Busting the big myths about the DOE budget
THERE'S a lot of misinformation floating around about the Department of Education's budget. The following points will help clarify some of the most common myths:
» The public schools get half of the state budget. Not accurate. The current state operating budget totals $9.1 billion. While the DOE's operating budget of $2 billion is a sizable figure, it amounts to less than 23 percent of the state's total budget, not half. These figures are from actual legislative appropriations and are consistent with the document "Budget in Brief," prepared by the Department of Budget and Finance (B&F).
» The DOE's budget has grown $1 billion in less than a decade. Not exactly. While the DOE budget has grown, the $1 billion increase can be attributed to just a few factors:
1. Ten years ago, costs for DOE employee benefits, debt service and risk management were reported under the B&F budget, as they are for all other state agencies except the University of Hawaii. These items, totaling more than $573 million in the current fiscal year, were transferred to the DOE budget in fiscal year 2000-01 and account for 57 percent of the decade's appearance of growth.
2. Special education services rapidly expanded under federal mandate during the Felix Consent Decree. Special education expenditures have increased $324 million during the last 10 years -- an expensive yet necessary cost to the state.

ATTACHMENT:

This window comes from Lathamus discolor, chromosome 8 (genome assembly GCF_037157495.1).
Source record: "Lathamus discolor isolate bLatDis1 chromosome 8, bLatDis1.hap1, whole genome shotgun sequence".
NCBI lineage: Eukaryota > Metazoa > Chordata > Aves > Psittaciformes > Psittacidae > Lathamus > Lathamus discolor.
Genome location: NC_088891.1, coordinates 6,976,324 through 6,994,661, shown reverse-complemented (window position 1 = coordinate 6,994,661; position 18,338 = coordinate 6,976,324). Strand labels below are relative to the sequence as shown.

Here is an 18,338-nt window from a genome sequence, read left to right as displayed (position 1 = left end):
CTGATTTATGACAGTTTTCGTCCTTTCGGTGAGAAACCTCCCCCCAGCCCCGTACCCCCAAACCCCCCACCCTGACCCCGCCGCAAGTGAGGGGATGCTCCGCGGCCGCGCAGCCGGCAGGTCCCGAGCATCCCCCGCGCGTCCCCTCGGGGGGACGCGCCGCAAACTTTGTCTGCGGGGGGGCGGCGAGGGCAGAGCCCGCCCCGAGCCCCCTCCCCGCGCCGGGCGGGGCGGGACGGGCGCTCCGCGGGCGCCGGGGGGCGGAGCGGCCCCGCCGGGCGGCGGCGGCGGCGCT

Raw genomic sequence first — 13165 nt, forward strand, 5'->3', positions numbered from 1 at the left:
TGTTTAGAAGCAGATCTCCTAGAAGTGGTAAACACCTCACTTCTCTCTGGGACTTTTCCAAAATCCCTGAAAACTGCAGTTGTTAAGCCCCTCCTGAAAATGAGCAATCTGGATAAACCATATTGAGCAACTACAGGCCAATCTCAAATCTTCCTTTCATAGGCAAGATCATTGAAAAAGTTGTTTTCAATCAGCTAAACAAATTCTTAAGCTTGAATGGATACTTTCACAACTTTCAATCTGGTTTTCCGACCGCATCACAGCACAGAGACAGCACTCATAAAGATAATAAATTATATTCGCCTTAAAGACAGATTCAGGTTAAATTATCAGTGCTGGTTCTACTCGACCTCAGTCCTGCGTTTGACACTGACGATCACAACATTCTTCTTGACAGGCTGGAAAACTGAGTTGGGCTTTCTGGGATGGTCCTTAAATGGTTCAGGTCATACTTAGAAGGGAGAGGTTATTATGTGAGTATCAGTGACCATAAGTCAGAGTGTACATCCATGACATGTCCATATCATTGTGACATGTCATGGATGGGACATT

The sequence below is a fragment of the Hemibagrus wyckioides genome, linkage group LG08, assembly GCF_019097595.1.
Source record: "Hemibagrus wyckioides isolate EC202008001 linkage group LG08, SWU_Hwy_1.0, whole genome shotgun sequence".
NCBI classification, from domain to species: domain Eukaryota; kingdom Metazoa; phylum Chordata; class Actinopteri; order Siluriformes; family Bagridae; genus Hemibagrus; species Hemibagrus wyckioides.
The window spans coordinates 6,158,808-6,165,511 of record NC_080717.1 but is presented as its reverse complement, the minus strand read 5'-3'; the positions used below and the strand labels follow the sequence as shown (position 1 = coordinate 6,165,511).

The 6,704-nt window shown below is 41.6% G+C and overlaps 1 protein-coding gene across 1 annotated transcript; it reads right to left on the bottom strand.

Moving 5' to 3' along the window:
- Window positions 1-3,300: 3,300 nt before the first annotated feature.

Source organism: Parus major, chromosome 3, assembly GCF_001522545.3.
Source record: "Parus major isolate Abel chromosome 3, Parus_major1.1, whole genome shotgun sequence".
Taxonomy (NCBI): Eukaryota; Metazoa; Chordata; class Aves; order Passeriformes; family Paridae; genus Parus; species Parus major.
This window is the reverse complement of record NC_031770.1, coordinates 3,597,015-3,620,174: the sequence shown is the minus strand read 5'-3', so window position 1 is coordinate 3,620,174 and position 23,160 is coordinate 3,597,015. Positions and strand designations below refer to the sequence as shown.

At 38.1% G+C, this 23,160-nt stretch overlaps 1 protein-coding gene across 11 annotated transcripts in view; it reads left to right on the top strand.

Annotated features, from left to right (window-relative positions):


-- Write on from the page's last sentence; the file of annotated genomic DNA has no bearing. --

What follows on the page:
3. Entire programs that 10 years ago were budgeted to and performed by other state agencies are now under the DOE roof, such as student transportation services ($26 million), the capital improvements program ($13 million), and minor repair and maintenance funding ($15 million). This "delinking," part of the Reinventing Education Act of 2004, will continue as personnel and student health programs are transferred from other state agencies to the DOE.
4. Because of inflation, everything cost less 10 years ago. In 1995 Hawaii's consumer price index was 168.1; in 2005 it was 197.8 -- an increase of 17.7 percent. This means a $1 billion budget has to grow nearly $177 million over 10 years just to maintain services.
Since these items alone account for more than the $1 billion growth, it's clear that the DOE base budget has increased -- but not with respect to its programmatic needs.
» Private schools average $6,000 in tuition. Not accurate. According to a tuition survey by the Hawaii Association of Independent Schools and private school Web sites, it's evident that most tuitions are much higher. While many of the smaller, mostly church-supported private schools have tuition under $6,000, most of the larger and better-known private schools charge $10,000 and above. Further, tuition rarely covers the full cost of a private school student's education. Therefore, comparisons with the per pupil expenditures of the public schools -- which include high-cost special education, at-risk and second-language services that most private schools don't provide -- are misleading and incomplete.
The public schools' budget is large and complex. The DOE is committed to helping taxpayers gain a clear and accurate understanding of where their education dollars are going and whether the money is being well spent.
Edwin Koyama is the budget director for the state Department of Education.